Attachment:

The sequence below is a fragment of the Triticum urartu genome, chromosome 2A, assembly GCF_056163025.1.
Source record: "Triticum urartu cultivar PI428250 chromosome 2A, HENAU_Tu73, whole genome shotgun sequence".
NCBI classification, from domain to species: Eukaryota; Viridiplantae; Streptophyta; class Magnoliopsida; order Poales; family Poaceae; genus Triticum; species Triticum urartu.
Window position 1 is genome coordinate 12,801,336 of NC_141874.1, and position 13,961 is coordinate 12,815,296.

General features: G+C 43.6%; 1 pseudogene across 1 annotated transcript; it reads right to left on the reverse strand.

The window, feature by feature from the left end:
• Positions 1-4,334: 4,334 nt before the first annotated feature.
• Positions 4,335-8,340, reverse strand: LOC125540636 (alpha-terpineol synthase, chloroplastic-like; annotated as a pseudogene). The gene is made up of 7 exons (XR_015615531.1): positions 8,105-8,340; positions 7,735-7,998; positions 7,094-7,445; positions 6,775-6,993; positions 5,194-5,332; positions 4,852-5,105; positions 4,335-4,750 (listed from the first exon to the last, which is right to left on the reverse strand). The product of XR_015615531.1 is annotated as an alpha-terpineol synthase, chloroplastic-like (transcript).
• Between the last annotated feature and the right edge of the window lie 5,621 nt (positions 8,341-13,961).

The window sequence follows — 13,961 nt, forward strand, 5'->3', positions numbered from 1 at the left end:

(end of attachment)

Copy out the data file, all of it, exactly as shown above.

The sequence below is a fragment of the Triticum urartu genome, chromosome 2A, assembly GCF_056163025.1.
Source record: "Triticum urartu cultivar PI428250 chromosome 2A, HENAU_Tu73, whole genome shotgun sequence".
NCBI classification, from domain to species: Eukaryota; Viridiplantae; Streptophyta; class Magnoliopsida; order Poales; family Poaceae; genus Triticum; species Triticum urartu.
Window position 1 is genome coordinate 12,801,336 of NC_141874.1, and position 13,961 is coordinate 12,815,296.

General features: G+C 43.6%; 1 pseudogene across 1 annotated transcript; it reads right to left on the reverse strand.

The window, feature by feature from the left end:
• Positions 1-4,334: 4,334 nt before the first annotated feature.
• Positions 4,335-8,340, reverse strand: LOC125540636 (alpha-terpineol synthase, chloroplastic-like; annotated as a pseudogene). The gene is made up of 7 exons (XR_015615531.1): positions 8,105-8,340; positions 7,735-7,998; positions 7,094-7,445; positions 6,775-6,993; positions 5,194-5,332; positions 4,852-5,105; positions 4,335-4,750 (listed from the first exon to the last, which is right to left on the reverse strand). The product of XR_015615531.1 is annotated as an alpha-terpineol synthase, chloroplastic-like (transcript).
• Between the last annotated feature and the right edge of the window lie 5,621 nt (positions 8,341-13,961).

The window sequence follows — 13,961 nt, forward strand, 5'->3', positions numbered from 1 at the left end: